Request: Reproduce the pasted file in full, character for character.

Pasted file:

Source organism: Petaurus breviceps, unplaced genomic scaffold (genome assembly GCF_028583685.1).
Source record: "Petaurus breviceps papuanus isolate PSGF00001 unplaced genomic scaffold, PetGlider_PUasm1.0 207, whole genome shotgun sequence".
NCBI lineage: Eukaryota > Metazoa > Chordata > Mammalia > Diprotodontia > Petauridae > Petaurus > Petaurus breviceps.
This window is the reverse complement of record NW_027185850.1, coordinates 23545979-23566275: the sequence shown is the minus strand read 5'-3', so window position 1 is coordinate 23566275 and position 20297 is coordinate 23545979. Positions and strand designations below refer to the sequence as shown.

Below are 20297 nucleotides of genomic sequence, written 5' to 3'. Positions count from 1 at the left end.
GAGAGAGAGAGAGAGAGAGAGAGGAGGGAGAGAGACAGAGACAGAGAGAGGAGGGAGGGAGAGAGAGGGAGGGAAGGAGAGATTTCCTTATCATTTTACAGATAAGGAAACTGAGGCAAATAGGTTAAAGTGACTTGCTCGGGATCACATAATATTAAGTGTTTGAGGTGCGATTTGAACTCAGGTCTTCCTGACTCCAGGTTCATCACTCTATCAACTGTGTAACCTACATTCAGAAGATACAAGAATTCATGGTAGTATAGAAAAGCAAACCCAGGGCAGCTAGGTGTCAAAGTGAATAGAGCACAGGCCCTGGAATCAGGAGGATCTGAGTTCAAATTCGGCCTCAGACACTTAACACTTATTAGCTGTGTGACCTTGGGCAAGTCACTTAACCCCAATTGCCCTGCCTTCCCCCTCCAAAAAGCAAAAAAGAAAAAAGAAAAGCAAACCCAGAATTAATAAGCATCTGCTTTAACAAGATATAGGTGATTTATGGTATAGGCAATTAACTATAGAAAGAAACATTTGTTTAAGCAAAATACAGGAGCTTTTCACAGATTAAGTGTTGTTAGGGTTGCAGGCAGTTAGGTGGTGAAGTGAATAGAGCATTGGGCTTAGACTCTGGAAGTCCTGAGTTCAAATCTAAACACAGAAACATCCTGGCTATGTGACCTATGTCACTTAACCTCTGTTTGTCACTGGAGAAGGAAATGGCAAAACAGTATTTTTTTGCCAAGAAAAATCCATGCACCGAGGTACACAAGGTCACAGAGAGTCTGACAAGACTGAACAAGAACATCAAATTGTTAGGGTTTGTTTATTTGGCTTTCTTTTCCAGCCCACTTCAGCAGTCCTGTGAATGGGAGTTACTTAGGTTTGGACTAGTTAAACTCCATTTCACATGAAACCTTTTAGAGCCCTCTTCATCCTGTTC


Source organism: Petaurus breviceps, unplaced genomic scaffold (genome assembly GCF_028583685.1).
Source record: "Petaurus breviceps papuanus isolate PSGF00001 unplaced genomic scaffold, PetGlider_PUasm1.0 207, whole genome shotgun sequence".
NCBI lineage: Eukaryota > Metazoa > Chordata > Mammalia > Diprotodontia > Petauridae > Petaurus > Petaurus breviceps.
This window is the reverse complement of record NW_027185850.1, coordinates 23545979-23566275: the sequence shown is the minus strand read 5'-3', so window position 1 is coordinate 23566275 and position 20297 is coordinate 23545979. Positions and strand designations below refer to the sequence as shown.

Below are 20297 nucleotides of genomic sequence, written 5' to 3'. Positions count from 1 at the left end.
GAGAGAGAGAGAGAGAGAGAGAGGAGGGAGAGAGACAGAGACAGAGAGAGGAGGGAGGGAGAGAGAGGGAGGGAAGGAGAGATTTCCTTATCATTTTACAGATAAGGAAACTGAGGCAAATAGGTTAAAGTGACTTGCTCGGGATCACATAATATTAAGTGTTTGAGGTGCGATTTGAACTCAGGTCTTCCTGACTCCAGGTTCATCACTCTATCAACTGTGTAACCTACATTCAGAAGATACAAGAATTCATGGTAGTATAGAAAAGCAAACCCAGGGCAGCTAGGTGTCAAAGTGAATAGAGCACAGGCCCTGGAATCAGGAGGATCTGAGTTCAAATTCGGCCTCAGACACTTAACACTTATTAGCTGTGTGACCTTGGGCAAGTCACTTAACCCCAATTGCCCTGCCTTCCCCCTCCAAAAAGCAAAAAAGAAAAAAGAAAAGCAAACCCAGAATTAATAAGCATCTGCTTTAACAAGATATAGGTGATTTATGGTATAGGCAATTAACTATAGAAAGAAACATTTGTTTAAGCAAAATACAGGAGCTTTTCACAGATTAAGTGTTGTTAGGGTTGCAGGCAGTTAGGTGGTGAAGTGAATAGAGCATTGGGCTTAGACTCTGGAAGTCCTGAGTTCAAATCTAAACACAGAAACATCCTGGCTATGTGACCTATGTCACTTAACCTCTGTTTGTCACTGGAGAAGGAAATGGCAAAACAGTATTTTTTTGCCAAGAAAAATCCATGCACCGAGGTACACAAGGTCACAGAGAGTCTGACAAGACTGAACAAGAACATCAAATTGTTAGGGTTTGTTTATTTGGCTTTCTTTTCCAGCCCACTTCAGCAGTCCTGTGAATGGGAGTTACTTAGGTTTGGACTAGTTAAACTCCATTTCACATGAAACCTTTTAGAGCCCTCTTCATCCTGTTC